Muddled children’s fantasy that misses the mark.


Ramey and Abraham’s debut blends Russian folklore with a contemporary children’s story.

In an overly sweet opening, a perfect baby girl is born: “It was as if the baby (sic) new skin was impregnated with sunshine and it radiated outward.” The baby, Maya, is soon afterward diagnosed with scoliosis. Time passes rapidly, and the night before Maya’s sixth birthday, her mother gives her a magical green orb that brightens when Maya holds it. Later that night, her mother mysteriously leaves without explanation. The story progresses quickly through the years, as Maya’s father pursues his Ph.D. in microbiology and Maya takes up snowboarding. She also has a recurring dream of “lightening bugs” with faces that suddenly turn ugly, and she glimpses unusual animals in the snow. Maya meets Dima, a boy from Russia who shares with her some of the folk tales and customs of his country. Eventually, she learns that her visions are of characters from these tales, the Spirits of Winter, who seem evil at first but then help her when she competes in a national snowboarding competition. Blending Russian folk literature with a contemporary setting makes for an intriguing premise, yet the story is underdeveloped and poorly paced. The rushed chapters don’t provide enough space for readers to connect with the characters or understand the confusing mythological aspects of the plot. Before she leaves, Maya’s mother tells her, “Once I became pregnant with you, the human and the beginning of time became one,” a vague but important-sounding statement that is never adequately explained. Maya’s scoliosis, which seems a crucial trait at the beginning, is barely mentioned; it doesn’t affect her snowboarding or provide much of an obstacle for her to overcome. The writing is unpolished, marred by frequent punctuation errors, incorrect word choices (“bazaar sight”), and inconsistent changes in verb tense: “He closed his eyes like he’s seeing her at that moment.” Although Maya does eventually learn the reason for her mother’s departure, the promised reunion is put off until a sequel, resulting in an abrupt ending to a short book.

Muddled children’s fantasy that misses the mark.

Pub Date: May 20, 2014

ISBN: 978-1-4942-8658-3

Page Count: 72

Publisher: CreateSpace

Review Posted Online: Aug. 12, 2015

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The Buehners retell the old familiar tale with a jump-roping, rhyme-spouting Goldilocks. When their porridge proves to be too hot to eat, the bear family goes for a stroll. Meanwhile, Goldilocks comes knocking to find a jump-roping friend. This Goldilocks does not simply test out the chairs: “Big chair, middle chair, little chair, too, / Somebody’s here to bounce on you!” And so continues the old favorite, interspersed with Goldilocks’s jump-rope verse. When she escapes through the bedroom window, none of the characters are sure what sort of creature they have just encountered. The Buehner’s homey illustrations perfectly capture the facial expressions of the characters, and lend a particular kind of mischief to Goldilocks. Readers may miss the message on the copyright page, but hidden within each picture are three creatures, instantly adding challenge and appeal. Cute, but there’s not quite enough new here to make it a must. (Picture book. 3-8)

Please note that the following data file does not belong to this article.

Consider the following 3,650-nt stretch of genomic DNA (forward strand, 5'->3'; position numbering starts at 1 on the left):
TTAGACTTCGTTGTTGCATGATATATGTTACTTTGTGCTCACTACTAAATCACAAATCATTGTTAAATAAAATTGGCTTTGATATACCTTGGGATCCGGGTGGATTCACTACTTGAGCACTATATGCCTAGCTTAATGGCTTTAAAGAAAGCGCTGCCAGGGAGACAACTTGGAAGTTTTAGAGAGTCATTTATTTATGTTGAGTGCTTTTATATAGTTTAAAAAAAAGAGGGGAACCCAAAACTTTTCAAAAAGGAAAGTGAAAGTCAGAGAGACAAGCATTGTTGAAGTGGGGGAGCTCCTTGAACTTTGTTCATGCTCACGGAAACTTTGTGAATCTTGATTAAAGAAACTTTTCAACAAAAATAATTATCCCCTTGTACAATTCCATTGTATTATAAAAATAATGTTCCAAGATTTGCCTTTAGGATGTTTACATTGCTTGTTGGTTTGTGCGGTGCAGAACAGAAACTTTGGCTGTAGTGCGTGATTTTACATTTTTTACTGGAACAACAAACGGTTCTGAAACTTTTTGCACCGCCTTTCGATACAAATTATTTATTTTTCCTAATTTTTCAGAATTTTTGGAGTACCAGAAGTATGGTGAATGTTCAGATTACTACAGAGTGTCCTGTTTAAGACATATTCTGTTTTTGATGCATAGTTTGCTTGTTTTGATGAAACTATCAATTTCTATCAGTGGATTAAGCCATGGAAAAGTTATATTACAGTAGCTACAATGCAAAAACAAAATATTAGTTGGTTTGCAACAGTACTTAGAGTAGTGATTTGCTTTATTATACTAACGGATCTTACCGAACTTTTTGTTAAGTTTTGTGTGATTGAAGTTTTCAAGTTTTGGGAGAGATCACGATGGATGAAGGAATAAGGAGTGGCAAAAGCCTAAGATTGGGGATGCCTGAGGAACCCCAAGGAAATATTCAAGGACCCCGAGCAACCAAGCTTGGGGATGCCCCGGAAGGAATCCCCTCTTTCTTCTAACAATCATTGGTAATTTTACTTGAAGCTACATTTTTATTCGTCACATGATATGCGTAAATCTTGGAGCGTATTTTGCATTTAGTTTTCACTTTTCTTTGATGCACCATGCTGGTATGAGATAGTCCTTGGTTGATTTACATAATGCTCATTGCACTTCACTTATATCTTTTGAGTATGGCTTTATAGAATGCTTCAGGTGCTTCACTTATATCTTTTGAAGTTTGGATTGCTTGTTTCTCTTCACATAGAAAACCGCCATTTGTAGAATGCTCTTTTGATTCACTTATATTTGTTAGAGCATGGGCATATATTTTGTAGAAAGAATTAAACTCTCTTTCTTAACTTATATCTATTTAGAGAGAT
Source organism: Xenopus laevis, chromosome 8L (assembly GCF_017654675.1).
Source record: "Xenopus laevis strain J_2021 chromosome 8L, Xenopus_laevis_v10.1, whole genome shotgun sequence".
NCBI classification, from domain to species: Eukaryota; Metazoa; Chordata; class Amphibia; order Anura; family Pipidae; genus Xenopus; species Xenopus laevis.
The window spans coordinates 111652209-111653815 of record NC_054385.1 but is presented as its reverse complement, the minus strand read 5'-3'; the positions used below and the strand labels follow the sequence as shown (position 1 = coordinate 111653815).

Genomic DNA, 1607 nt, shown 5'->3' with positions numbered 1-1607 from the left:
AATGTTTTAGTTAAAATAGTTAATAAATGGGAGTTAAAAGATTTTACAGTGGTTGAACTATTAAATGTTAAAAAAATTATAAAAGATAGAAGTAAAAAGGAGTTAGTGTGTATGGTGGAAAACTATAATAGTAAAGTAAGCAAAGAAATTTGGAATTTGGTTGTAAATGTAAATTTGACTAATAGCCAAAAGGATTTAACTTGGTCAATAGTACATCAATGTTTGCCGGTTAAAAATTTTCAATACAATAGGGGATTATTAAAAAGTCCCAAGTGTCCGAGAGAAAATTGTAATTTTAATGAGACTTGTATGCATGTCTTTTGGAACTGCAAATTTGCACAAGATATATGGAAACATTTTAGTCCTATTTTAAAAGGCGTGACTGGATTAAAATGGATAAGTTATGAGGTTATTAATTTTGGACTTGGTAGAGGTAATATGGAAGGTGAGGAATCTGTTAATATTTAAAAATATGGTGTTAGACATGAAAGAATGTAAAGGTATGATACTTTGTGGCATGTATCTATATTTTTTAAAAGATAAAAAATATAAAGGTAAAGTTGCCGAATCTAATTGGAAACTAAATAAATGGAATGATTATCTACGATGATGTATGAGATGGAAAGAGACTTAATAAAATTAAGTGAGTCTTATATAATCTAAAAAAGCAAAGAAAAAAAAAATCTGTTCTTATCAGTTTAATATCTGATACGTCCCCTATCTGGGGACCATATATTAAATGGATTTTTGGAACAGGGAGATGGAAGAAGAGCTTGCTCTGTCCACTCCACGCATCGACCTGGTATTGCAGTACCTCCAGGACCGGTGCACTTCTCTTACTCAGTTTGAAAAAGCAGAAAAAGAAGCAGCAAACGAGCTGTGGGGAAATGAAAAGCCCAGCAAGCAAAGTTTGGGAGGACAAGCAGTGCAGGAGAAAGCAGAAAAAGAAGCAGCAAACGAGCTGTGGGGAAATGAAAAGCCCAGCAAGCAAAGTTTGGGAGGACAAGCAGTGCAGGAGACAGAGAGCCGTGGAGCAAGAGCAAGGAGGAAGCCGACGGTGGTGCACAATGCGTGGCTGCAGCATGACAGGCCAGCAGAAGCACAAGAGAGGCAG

Pub Date: March 1, 2007

ISBN: 0-8037-2939-1

Page Count: 32

Publisher: Dial Books

Review Posted Online: June 24, 2010

Kirkus Reviews Issue: Feb. 1, 2007

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The seemingly ageless Seeger brings back his renowned giant for another go in a tuneful tale that, like the art, is a bit sketchy, but chockful of worthy messages. Faced with yearly floods and droughts since they’ve cut down all their trees, the townsfolk decide to build a dam—but the project is stymied by a boulder that is too huge to move. Call on Abiyoyo, suggests the granddaughter of the man with the magic wand, then just “Zoop Zoop” him away again. But the rock that Abiyoyo obligingly flings aside smashes the wand. How to avoid Abiyoyo’s destruction now? Sing the monster to sleep, then make it a peaceful, tree-planting member of the community, of course. Seeger sums it up in a postscript: “every community must learn to manage its giants.” Hays, who illustrated the original (1986), creates colorful, if unfinished-looking, scenes featuring a notably multicultural human cast and a towering Cubist fantasy of a giant. The song, based on a Xhosa lullaby, still has that hard-to-resist sing-along potential, and the themes of waging peace, collective action, and the benefits of sound ecological practices are presented in ways that children will both appreciate and enjoy. (Picture book. 5-9)

Pub Date: Oct. 1, 2001

ISBN: 0-689-83271-0

Page Count: 40

Publisher: Simon & Schuster

Review Posted Online: May 20, 2010

Kirkus Reviews Issue: Sept. 15, 2001

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